In the past I’ve tested out mattresses that used a softer latex in the uppermost layer, and then beneath that was a layer of a good quality memory foam, and that combination was excellent at providing good contouring and pressure relief. I’ve also experienced all-latex combinations that do a great job of this. And at market this past January I tested out a prototype mattress using layers of quilted memory foam in the uppermost layer, and it was really an incredible feel that contoured but still offered great alignment, but this mattress isn’t in production yet. And all of these are MY opinions, and those are subjective and specific to me, and my body type is also quite different from yours. So your mileage may vary / these stunts performed by a professional on a closed course.

A few tips that might make sleeping upon your side a bit more comfortable (I’ve written about this previously on the forum, in case this looks familiar):

Begin with your pillow and make sure that it is the proper thickness to maintain as neutral of a neck alignment as possible. The thickness of the pillow may have to change as you test out different mattresses, as you’ll sink in different amounts on each bed. When using your pillow, work on placing it directly underneath your head/neck area and not having it draped over the top of your arm. Work on keeping your head out of forward flexion and keeping the weight of your head on the pillow and not on your arm. It's surprising how much of a difference this can make.

When lying on your side, try hugging a pillow to abduct your shoulder girdle. This helps move your shoulder joint forward a bit and reduces the amount of direct pressure placed upon the shoulder joint. You can keep this pillow in front of your torso and under your free arm (upper arm that is not in contact with the mattress). This extra elevation and support helps take some stress off of the upper shoulder girdle.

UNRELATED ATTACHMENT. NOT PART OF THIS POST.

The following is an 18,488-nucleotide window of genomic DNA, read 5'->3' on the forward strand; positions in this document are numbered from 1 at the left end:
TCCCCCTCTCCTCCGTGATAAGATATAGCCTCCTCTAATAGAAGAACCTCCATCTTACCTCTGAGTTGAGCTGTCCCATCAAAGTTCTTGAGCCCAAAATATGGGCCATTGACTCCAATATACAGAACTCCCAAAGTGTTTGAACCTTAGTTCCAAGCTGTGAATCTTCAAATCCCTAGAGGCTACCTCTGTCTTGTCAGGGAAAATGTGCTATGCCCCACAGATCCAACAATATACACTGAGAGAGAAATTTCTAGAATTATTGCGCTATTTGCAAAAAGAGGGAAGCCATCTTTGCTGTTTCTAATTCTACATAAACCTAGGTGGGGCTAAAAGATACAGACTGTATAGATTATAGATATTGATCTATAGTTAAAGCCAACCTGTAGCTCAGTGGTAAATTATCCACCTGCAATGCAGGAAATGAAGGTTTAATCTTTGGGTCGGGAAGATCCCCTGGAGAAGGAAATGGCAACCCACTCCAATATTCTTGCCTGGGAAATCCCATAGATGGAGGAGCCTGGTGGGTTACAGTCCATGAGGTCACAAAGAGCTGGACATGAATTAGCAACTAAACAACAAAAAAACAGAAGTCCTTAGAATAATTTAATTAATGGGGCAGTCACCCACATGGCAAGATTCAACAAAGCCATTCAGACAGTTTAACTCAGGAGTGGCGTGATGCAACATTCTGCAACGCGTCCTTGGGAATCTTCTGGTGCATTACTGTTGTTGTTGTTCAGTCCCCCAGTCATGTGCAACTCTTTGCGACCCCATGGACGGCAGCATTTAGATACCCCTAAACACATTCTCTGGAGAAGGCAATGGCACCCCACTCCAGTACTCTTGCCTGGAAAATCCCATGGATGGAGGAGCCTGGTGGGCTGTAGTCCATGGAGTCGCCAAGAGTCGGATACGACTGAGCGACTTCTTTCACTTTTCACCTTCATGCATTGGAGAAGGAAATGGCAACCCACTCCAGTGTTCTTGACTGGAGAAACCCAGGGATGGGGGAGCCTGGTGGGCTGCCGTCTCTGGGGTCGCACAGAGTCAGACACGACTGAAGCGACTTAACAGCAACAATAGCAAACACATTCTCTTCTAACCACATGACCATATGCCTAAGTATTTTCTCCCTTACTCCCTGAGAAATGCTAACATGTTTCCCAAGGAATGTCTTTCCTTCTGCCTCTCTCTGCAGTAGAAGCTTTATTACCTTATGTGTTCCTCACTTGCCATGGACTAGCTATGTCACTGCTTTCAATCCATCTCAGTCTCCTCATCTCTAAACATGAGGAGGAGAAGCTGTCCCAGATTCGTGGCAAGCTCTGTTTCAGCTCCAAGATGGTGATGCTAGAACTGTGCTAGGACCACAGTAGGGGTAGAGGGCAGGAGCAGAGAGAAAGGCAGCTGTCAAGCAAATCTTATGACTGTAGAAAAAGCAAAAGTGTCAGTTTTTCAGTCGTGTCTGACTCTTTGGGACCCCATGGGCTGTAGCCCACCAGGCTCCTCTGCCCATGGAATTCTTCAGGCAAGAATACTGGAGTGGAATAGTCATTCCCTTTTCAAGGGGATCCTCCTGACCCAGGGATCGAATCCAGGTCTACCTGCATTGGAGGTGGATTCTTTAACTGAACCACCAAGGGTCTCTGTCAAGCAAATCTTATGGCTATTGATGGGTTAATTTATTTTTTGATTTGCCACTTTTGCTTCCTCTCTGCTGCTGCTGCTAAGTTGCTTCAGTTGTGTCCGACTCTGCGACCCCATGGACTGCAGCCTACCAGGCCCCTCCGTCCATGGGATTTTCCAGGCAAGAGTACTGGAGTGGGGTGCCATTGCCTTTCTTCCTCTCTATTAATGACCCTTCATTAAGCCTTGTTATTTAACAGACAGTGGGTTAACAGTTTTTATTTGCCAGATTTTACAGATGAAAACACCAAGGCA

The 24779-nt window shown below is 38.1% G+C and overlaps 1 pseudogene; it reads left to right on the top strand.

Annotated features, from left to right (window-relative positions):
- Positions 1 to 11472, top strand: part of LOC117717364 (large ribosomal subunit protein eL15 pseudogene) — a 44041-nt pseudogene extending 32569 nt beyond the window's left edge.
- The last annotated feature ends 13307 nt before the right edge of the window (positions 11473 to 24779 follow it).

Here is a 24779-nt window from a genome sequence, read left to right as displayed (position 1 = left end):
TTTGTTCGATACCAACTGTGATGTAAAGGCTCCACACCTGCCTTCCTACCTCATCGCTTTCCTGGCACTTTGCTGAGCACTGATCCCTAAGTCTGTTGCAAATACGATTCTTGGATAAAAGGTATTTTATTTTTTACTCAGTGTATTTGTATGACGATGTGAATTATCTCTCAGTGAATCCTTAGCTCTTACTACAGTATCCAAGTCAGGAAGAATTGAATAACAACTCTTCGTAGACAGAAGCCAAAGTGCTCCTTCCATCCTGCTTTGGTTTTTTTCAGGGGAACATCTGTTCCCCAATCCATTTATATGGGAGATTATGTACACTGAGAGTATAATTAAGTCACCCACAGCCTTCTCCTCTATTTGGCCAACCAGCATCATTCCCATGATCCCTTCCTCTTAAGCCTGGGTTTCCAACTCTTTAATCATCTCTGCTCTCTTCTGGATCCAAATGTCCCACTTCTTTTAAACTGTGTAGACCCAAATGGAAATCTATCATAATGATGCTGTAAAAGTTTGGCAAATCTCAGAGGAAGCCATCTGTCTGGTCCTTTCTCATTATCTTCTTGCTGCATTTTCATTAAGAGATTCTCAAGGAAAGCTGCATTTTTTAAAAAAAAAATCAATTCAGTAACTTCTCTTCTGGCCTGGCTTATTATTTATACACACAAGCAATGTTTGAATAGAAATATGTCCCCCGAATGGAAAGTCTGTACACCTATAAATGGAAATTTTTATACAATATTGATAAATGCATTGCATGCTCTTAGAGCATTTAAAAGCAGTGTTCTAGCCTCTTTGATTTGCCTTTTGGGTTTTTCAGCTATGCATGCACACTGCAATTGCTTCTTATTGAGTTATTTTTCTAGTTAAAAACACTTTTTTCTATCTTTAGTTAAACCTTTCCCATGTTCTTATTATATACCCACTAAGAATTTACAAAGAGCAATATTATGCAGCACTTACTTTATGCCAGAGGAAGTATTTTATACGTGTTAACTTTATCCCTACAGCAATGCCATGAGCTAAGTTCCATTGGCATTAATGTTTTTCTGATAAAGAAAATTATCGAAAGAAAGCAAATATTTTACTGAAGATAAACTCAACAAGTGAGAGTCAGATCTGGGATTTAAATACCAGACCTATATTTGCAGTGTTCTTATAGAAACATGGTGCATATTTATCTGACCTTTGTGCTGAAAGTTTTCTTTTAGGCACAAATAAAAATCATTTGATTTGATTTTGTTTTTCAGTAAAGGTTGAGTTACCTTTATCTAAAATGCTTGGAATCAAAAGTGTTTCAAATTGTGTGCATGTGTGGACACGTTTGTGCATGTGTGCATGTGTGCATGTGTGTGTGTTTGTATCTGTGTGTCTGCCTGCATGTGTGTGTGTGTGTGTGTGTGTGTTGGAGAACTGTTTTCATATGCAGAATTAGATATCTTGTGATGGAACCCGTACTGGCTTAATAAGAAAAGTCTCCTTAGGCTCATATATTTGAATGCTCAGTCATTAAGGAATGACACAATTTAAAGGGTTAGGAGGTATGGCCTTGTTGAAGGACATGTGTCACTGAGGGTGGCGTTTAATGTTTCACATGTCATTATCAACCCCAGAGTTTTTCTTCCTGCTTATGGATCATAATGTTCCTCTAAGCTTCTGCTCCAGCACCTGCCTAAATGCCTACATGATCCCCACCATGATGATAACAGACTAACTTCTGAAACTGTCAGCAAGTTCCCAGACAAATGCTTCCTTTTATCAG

Another trick that helps to take some of the direct pressure off of the shoulder joint is to place a pillow behind you and lean slightly against it while lying on your side. This lets you relax a bit more and moves the should joint forward just a bit.

In extreme cases, individuals sometimes choose to investigate mattresses with some very specific customizable zones, such as companies like FloBeds offer. Dealing with someone educated and experienced with unique situations like yours is important in such scenarios. There’s also pillow systems, such as those by MedCline, that can provide relief for those with very sensitive shoulder pressure issues.

Overall, I think Phoenix has previously stated is best:
Each person has a different weight distribution and also a different surface area in each part of the body that contacts the mattress and it's the pounds of force per square inch in each area of contact that controls how far that area of the body sinks in to the mattress. As you sink in deeper, then the surface area changes while the weight stays the same (the hips for example are wider and have more contact area as they sink in more which spreads the weight around a larger surface area and reduces pressure) and once the shoulders sink in enough then the torso also begins to contact the mattress and the surface area of contact becomes much larger there as well. The reason that this is so important and that I'm mentioning it is because it's complexity makes it impossible to predict which set of mattress specs will create good alignment in any individual person, and only your own personal testing and/or experience can tell if a mattress has the "support" you need in all the different areas of the body to keep your spine in good alignment in all your sleeping positions.
Jeff Scheuer, The Beducator™ Owner of Mattress To Go